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VIOLENCE IN MEXICO CITY: Riots surround a global summit seeking answers to a problem that's getting more acute
Violence broke out Thursday as experts and conservationists from around the world gathered to search for ways to safeguard one of the world's most precious commodities.
A gang of youths, many of them in ski masks, attacked a patrol car with sticks and rocks, and riot police fired tear gas into the crowd, local media reported. At least a dozen protesters armed with knives, pipes and Molotov cocktails were arrested in a separate incident on the first day of the fourth World Water Forum in Mexico City.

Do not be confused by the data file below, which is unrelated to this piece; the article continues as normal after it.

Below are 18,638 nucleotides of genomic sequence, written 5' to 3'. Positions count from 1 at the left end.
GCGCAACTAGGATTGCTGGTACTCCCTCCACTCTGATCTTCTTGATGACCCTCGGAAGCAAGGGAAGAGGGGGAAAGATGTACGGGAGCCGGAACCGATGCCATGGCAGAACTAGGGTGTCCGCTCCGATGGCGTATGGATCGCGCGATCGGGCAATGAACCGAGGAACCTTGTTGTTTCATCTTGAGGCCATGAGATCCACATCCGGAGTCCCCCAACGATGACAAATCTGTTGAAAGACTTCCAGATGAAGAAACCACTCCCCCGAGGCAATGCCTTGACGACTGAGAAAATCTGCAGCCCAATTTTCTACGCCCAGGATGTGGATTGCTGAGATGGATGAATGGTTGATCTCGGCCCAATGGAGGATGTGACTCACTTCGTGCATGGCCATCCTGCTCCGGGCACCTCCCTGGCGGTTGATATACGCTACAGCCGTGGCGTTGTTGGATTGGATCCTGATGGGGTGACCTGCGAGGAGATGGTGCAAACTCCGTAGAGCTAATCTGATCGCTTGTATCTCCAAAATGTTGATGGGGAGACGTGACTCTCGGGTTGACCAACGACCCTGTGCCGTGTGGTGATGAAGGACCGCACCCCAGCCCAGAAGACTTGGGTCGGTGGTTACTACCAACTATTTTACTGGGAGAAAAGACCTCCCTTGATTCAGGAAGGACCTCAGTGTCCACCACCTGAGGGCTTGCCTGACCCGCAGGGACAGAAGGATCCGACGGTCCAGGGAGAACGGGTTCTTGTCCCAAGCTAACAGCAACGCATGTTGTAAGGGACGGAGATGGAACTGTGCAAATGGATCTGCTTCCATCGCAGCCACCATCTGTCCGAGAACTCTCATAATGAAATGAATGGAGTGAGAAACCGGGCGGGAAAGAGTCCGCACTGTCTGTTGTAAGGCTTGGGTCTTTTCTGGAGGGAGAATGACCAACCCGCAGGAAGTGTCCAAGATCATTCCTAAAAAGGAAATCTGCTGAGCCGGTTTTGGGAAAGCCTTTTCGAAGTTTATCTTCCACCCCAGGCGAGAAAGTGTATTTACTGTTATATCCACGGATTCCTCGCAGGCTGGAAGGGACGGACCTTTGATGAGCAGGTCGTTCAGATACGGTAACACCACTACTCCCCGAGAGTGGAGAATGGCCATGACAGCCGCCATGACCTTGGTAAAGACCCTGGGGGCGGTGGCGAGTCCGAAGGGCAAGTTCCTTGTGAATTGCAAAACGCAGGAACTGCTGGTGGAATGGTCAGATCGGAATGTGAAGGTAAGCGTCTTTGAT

In the Mexican capital, tomorrow's crisis is already here.
Parts of the metropolis are sinking by as much as a foot a year because of over-exploitation of aquifers. More than 1 million residents lack water in their homes. And fights about water are getting increasingly violent, with some experts warning of a future "water war."
One billion people lack clean drinking water and 2.6 billion are without adequate sanitation, according to the United Nations, and shortages are expected to get worse when the world's population hits 8 billion in two decades.